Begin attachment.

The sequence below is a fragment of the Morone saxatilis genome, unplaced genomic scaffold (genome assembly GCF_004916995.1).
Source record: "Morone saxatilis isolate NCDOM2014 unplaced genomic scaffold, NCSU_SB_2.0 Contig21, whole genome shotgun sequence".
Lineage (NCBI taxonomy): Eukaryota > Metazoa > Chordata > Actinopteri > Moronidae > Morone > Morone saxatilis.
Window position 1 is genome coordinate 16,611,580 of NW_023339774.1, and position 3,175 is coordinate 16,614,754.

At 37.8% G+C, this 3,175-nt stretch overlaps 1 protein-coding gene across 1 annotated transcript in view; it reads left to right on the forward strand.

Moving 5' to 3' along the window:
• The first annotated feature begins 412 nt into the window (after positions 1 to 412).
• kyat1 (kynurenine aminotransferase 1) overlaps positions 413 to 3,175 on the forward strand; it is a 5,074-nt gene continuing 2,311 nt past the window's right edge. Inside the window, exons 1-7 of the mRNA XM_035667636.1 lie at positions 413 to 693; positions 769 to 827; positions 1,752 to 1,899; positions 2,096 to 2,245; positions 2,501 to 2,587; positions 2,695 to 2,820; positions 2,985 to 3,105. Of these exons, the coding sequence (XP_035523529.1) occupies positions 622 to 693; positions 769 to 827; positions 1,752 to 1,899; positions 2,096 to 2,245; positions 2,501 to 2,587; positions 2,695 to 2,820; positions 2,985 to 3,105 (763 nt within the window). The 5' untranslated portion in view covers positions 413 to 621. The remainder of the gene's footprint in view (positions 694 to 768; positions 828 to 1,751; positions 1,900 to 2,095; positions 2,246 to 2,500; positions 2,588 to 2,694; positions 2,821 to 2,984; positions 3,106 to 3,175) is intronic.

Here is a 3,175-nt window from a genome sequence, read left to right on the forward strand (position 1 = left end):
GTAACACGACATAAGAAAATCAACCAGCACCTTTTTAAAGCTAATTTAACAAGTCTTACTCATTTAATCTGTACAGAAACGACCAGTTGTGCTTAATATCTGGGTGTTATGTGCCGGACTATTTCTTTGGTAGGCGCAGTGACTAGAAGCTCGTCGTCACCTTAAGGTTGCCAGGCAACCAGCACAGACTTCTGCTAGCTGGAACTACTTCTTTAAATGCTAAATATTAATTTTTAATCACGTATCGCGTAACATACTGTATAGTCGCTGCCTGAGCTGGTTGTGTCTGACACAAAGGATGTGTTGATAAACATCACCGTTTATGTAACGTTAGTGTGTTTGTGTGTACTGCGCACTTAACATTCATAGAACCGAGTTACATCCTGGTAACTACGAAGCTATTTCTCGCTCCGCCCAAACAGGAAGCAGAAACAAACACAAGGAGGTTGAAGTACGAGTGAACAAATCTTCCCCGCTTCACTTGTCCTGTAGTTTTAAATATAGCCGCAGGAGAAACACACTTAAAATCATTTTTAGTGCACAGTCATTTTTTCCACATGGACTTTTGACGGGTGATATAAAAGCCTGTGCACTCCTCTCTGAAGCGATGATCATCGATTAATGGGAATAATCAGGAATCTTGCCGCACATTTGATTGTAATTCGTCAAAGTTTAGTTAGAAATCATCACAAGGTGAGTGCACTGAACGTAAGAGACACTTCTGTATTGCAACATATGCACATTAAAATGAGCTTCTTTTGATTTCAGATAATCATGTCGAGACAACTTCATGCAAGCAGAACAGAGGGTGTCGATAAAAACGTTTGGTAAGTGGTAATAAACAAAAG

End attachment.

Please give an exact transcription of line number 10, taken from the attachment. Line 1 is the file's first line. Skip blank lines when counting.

GTAACACGACATAAGAAAATCAACCAGCACCTTTTTAAAGCTAATTTAACAAGTCTTACTCATTTAATCTGTACAGAAACGACCAGTTGTGCTTAATATCTGGGTGTTATGTGCCGGACTATTTCTTTGGTAGGCGCAGTGACTAGAAGCTCGTCGTCACCTTAAGGTTGCCAGGCAACCAGCACAGACTTCTGCTAGCTGGAACTACTTCTTTAAATGCTAAATATTAATTTTTAATCACGTATCGCGTAACATACTGTATAGTCGCTGCCTGAGCTGGTTGTGTCTGACACAAAGGATGTGTTGATAAACATCACCGTTTATGTAACGTTAGTGTGTTTGTGTGTACTGCGCACTTAACATTCATAGAACCGAGTTACATCCTGGTAACTACGAAGCTATTTCTCGCTCCGCCCAAACAGGAAGCAGAAACAAACACAAGGAGGTTGAAGTACGAGTGAACAAATCTTCCCCGCTTCACTTGTCCTGTAGTTTTAAATATAGCCGCAGGAGAAACACACTTAAAATCATTTTTAGTGCACAGTCATTTTTTCCACATGGACTTTTGACGGGTGATATAAAAGCCTGTGCACTCCTCTCTGAAGCGATGATCATCGATTAATGGGAATAATCAGGAATCTTGCCGCACATTTGATTGTAATTCGTCAAAGTTTAGTTAGAAATCATCACAAGGTGAGTGCACTGAACGTAAGAGACACTTCTGTATTGCAACATATGCACATTAAAATGAGCTTCTTTTGATTTCAGATAATCATGTCGAGACAACTTCATGCAAGCAGAACAGAGGGTGTCGATAAAAACGTTTGGTAAGTGGTAATAAACAAAAG